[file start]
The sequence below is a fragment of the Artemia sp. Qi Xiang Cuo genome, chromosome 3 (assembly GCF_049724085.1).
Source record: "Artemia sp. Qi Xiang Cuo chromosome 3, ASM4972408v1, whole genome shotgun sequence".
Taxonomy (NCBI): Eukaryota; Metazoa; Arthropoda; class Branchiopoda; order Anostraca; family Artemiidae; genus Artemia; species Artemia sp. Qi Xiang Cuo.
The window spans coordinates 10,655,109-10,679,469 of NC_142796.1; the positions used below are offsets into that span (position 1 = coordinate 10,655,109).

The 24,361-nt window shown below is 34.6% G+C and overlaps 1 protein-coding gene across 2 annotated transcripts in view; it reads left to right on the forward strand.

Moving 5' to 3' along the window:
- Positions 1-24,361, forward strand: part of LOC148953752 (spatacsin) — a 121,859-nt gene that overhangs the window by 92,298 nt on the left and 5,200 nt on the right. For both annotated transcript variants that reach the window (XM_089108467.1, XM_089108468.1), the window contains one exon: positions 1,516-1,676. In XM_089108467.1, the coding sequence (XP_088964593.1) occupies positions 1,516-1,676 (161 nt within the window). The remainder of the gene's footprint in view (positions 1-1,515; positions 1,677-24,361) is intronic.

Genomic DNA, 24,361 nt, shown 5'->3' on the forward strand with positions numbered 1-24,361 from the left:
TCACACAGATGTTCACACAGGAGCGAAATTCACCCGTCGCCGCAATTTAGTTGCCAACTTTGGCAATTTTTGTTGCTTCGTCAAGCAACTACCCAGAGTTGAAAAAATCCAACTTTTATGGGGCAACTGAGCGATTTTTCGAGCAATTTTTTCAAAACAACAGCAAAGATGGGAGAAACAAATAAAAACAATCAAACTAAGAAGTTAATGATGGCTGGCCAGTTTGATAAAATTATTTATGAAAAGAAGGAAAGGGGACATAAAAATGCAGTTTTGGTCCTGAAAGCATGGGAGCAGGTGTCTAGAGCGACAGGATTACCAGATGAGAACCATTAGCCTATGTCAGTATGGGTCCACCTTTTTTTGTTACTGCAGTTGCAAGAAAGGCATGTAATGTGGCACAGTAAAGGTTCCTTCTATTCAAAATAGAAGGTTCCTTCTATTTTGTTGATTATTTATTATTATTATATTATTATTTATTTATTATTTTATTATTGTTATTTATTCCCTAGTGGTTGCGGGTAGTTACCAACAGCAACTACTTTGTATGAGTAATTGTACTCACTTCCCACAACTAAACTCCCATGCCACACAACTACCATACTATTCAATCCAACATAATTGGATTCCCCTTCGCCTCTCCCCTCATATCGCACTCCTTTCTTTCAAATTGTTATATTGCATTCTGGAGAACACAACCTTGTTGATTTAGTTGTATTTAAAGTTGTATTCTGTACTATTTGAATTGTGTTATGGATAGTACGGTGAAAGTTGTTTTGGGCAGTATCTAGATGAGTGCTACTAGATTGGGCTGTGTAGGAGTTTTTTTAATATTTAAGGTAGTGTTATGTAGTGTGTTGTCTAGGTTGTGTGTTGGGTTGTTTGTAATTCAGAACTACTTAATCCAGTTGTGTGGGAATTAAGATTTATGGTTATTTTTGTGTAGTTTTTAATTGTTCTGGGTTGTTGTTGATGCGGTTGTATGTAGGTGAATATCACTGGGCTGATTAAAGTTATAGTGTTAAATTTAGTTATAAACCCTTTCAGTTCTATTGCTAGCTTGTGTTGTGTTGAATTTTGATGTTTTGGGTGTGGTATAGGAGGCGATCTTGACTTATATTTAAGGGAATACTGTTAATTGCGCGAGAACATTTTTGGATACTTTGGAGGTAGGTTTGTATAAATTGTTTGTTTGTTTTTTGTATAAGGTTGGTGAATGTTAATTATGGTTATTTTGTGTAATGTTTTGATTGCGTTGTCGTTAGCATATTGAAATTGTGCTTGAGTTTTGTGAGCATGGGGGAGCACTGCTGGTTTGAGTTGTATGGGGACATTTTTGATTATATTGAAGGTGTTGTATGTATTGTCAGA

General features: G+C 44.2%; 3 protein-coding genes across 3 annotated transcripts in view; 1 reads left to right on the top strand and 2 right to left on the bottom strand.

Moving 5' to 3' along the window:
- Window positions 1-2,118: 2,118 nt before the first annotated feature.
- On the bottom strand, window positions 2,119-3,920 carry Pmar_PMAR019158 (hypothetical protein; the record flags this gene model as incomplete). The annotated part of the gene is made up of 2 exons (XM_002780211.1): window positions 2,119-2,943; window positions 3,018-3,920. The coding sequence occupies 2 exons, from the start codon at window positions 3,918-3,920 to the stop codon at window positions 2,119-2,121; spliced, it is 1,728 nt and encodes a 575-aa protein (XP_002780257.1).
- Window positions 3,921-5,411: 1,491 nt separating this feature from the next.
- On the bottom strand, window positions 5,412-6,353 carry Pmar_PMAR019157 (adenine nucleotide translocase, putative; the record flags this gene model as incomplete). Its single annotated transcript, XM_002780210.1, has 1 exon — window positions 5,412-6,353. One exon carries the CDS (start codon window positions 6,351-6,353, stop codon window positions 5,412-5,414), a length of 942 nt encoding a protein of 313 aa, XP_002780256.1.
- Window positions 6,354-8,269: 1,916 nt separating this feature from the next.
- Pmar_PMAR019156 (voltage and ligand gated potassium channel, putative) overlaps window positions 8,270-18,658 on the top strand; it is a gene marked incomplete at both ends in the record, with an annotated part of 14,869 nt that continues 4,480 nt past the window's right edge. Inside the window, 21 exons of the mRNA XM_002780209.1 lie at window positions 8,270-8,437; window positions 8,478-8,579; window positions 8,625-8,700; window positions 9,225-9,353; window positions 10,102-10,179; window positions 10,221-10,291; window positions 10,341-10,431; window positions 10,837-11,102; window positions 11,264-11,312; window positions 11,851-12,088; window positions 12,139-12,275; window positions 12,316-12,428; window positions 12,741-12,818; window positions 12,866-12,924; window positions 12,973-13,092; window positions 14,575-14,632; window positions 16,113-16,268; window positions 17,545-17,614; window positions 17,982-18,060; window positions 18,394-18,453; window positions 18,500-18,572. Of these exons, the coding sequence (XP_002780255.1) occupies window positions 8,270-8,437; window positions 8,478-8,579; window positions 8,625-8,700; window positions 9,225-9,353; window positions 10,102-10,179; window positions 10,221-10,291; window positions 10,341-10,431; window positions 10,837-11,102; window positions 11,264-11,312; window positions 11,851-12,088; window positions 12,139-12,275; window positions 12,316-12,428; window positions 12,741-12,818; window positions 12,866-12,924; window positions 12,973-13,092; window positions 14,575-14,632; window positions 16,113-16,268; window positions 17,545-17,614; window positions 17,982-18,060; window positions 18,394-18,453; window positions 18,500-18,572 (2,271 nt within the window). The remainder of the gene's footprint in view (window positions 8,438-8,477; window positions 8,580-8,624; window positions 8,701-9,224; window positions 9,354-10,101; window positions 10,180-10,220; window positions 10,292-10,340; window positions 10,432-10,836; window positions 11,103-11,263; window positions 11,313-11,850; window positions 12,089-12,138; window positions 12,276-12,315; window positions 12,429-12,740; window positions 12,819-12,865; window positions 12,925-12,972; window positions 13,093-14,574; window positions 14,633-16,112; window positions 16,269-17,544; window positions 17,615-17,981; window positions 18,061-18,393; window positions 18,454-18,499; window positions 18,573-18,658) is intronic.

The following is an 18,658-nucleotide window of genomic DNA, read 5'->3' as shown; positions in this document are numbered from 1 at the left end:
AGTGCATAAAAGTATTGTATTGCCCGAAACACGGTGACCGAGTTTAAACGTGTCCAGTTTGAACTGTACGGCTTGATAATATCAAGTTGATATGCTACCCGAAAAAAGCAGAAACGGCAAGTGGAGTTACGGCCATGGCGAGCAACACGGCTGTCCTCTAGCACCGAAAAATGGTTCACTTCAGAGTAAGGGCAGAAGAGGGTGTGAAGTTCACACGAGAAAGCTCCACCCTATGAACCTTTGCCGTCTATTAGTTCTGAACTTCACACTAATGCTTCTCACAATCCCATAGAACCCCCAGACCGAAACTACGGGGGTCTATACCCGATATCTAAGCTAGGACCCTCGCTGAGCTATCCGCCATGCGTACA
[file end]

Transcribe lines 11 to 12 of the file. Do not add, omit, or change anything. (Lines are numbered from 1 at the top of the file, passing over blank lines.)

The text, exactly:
Moving 5' to 3' along the window:
- Window positions 1-2,118: 2,118 nt before the first annotated feature.